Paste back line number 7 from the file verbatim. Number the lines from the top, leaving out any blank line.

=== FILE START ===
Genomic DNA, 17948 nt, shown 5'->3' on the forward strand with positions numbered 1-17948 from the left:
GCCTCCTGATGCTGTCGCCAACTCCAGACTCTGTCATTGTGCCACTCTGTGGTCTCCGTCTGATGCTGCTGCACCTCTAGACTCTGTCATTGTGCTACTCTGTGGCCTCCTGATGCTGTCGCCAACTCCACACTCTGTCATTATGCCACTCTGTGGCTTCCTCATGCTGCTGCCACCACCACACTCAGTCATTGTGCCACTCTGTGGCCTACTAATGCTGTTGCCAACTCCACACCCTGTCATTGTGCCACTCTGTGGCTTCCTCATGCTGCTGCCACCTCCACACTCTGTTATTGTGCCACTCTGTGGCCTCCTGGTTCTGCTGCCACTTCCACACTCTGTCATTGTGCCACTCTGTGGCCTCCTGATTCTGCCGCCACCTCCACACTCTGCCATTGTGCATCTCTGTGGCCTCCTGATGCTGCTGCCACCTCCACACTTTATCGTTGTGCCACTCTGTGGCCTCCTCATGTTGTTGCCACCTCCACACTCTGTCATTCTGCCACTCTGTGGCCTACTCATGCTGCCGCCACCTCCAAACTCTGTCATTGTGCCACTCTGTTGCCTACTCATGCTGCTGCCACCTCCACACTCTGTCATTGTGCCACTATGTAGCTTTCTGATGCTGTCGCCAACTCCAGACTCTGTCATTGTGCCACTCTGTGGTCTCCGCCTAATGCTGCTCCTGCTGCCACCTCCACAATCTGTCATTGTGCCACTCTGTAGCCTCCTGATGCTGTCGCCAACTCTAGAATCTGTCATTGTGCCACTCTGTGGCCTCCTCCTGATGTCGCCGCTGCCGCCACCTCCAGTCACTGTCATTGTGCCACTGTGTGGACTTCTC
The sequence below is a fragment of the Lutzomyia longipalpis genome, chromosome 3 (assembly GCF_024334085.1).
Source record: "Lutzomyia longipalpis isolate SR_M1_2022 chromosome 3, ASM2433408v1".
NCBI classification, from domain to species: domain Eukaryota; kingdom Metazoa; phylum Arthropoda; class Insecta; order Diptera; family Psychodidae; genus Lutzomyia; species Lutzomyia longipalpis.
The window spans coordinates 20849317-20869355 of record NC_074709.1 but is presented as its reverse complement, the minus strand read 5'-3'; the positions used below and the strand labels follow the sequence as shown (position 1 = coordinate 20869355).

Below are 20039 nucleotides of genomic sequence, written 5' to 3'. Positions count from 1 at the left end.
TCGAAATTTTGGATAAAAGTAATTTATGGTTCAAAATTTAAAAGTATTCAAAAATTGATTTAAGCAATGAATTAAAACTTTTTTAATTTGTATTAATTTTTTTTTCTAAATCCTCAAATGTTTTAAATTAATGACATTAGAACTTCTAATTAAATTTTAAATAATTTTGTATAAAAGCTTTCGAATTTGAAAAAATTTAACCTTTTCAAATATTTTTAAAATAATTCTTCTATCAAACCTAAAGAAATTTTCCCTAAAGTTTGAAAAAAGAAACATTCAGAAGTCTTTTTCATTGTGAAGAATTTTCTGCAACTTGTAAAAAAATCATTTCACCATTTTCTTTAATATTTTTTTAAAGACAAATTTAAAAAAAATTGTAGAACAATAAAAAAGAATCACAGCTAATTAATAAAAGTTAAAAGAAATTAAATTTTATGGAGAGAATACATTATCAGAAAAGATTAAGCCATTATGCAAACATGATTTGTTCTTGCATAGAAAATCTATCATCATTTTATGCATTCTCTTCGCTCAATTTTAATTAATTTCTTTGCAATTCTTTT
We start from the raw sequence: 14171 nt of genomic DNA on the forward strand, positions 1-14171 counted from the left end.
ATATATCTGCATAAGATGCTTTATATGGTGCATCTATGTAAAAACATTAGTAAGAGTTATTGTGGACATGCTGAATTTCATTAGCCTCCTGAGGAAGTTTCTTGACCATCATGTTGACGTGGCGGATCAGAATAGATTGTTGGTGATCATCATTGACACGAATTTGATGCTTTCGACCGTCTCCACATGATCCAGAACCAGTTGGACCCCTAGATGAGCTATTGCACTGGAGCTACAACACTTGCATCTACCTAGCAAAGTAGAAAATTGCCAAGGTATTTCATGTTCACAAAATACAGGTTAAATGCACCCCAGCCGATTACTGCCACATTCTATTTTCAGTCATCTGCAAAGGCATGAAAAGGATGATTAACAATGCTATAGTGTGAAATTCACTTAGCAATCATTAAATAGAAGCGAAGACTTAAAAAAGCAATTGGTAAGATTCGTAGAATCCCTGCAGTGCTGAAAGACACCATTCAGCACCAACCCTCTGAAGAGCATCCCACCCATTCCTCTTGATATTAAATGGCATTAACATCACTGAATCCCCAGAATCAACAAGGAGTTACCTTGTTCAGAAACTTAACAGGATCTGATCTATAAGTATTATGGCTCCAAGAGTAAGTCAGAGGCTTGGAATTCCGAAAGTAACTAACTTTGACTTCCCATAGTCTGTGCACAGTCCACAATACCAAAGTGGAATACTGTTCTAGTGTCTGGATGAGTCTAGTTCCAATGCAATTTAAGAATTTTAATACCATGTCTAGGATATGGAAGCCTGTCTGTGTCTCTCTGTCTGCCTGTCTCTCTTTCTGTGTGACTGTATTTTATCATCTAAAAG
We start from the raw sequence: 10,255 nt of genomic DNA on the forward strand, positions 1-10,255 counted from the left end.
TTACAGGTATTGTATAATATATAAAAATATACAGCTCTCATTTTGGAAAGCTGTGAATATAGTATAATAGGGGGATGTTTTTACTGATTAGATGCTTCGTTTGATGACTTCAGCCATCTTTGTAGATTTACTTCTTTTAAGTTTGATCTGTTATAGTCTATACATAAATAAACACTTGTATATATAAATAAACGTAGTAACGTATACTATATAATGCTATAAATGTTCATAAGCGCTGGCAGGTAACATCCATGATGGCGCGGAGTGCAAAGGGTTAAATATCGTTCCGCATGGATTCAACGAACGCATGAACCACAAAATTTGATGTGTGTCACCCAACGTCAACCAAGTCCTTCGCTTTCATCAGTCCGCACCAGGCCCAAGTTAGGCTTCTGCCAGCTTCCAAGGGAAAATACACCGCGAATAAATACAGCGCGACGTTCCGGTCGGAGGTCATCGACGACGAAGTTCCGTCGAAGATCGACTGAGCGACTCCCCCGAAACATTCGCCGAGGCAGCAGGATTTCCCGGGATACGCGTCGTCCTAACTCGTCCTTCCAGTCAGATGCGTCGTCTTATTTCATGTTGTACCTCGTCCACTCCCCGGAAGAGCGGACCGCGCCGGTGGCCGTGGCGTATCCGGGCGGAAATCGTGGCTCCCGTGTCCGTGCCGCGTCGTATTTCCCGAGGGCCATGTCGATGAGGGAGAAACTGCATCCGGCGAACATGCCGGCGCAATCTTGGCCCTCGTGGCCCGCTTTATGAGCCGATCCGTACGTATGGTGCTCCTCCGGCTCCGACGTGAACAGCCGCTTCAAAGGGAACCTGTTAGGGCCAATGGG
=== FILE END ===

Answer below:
Below are 20039 nucleotides of genomic sequence, written 5' to 3'. Positions count from 1 at the left end.